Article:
BioCryst said today it halted patient enrollment in a Phase III trial of its flu drug candidate peramivir. In a statement, the company cited an interim analysis by its data monitoring committee that found just a small difference between peramivir and control groups for the primary endpoint, changes to vital signs and oxygen saturation through the 10th day.

The company also cited the recalculation of its sample size, which resulted in a group greater than the predefined futility boundary of 320 subjects.

“We are proceeding with a full analysis of unblinded data from the trial, and a final decision will be made following completion of the analysis and further discussions with our development partners; however, it is unlikely that peramivir development for US registration will continue,” William P. Sheridan, MBBS, BioCryst’s senior VP and chief medical officer, said in the statement.

The Phase III trial was designed to evaluate the efficacy and safety of 600 mg i.v. peramivir for adults, and 10 mg/kg for adolescents, hospitalized due to serious influenza. The peramivir was to be administered once-daily for five days in addition to standard-of-care, with results compared to those of standard-of-care alone.

A total 405 patients were enrolled in the overall trial population at the time of the cutoff. However, the interim analysis was conducted on just 119 of those patients enrolled in the primary efficacy population. The interim analysis evaluated the difference between the peramivir group and the control group in time to clinical resolution for the subjects enrolled to date, and estimated the sample size for the primary efficacy analysis population required to maintain adequate power, and showed statistical significance in the final study analysis.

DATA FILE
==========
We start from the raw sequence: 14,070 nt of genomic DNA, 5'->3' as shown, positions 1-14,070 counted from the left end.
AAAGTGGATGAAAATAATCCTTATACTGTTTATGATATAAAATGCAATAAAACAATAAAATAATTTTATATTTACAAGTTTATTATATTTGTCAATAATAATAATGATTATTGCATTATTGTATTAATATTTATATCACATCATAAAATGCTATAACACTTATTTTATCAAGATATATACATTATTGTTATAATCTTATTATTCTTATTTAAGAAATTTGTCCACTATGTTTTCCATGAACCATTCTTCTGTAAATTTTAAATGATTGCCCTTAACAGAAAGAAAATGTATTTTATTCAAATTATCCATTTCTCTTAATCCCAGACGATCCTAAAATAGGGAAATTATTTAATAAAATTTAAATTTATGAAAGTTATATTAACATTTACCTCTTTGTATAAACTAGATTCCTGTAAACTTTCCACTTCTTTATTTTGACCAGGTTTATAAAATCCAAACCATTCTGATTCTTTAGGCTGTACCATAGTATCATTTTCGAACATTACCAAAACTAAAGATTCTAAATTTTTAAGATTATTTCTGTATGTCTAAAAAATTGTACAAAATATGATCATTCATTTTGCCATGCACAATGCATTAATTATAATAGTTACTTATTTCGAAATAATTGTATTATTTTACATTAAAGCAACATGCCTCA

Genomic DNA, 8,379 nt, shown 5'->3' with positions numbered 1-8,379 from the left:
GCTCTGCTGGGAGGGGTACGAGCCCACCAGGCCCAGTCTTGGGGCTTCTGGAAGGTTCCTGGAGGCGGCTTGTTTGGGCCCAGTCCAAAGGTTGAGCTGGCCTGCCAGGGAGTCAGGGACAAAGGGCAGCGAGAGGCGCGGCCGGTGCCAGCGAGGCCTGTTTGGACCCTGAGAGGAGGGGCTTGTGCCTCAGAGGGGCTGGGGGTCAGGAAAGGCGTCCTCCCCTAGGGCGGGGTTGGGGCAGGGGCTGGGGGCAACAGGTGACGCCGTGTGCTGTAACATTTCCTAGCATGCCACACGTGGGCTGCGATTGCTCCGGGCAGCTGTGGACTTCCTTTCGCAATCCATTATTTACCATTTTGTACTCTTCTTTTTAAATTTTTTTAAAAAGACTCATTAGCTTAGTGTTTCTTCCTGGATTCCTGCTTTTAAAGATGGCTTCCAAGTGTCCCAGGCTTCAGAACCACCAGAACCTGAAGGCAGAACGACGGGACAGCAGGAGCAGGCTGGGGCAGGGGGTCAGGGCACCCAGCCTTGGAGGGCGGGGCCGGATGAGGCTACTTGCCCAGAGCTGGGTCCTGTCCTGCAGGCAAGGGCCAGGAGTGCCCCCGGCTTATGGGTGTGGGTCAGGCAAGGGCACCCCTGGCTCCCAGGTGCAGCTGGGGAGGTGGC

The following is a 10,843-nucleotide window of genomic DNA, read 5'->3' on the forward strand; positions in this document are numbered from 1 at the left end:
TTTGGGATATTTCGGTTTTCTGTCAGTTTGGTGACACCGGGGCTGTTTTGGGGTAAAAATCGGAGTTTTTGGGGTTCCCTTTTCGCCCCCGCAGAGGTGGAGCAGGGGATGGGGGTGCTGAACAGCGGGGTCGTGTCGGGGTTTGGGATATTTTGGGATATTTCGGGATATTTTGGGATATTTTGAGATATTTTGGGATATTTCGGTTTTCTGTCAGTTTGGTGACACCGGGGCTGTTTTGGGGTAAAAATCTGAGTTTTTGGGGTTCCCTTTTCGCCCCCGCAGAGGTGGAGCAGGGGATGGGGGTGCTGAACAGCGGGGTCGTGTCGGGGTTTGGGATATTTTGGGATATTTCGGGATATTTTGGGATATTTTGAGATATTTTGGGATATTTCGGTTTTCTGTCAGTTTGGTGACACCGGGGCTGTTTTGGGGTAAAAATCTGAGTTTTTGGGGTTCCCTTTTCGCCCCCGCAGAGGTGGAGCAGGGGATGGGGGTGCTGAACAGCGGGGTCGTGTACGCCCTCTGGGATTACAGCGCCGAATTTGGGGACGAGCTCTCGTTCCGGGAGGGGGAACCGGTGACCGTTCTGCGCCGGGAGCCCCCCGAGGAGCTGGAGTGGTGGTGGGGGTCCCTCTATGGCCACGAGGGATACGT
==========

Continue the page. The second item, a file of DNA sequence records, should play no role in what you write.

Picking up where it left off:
BioCryst said it shared the DMC recommendation with the U.S. Department of Health and Human Services Biomedical Advanced Research and Development Authority (HHS/BARDA) and other development partners. BARDA had awarded BioCryst a $234.8 million contract to develop peramivir, which is already approved for use in Japan (under the name Rapiacta® ) and Korea.

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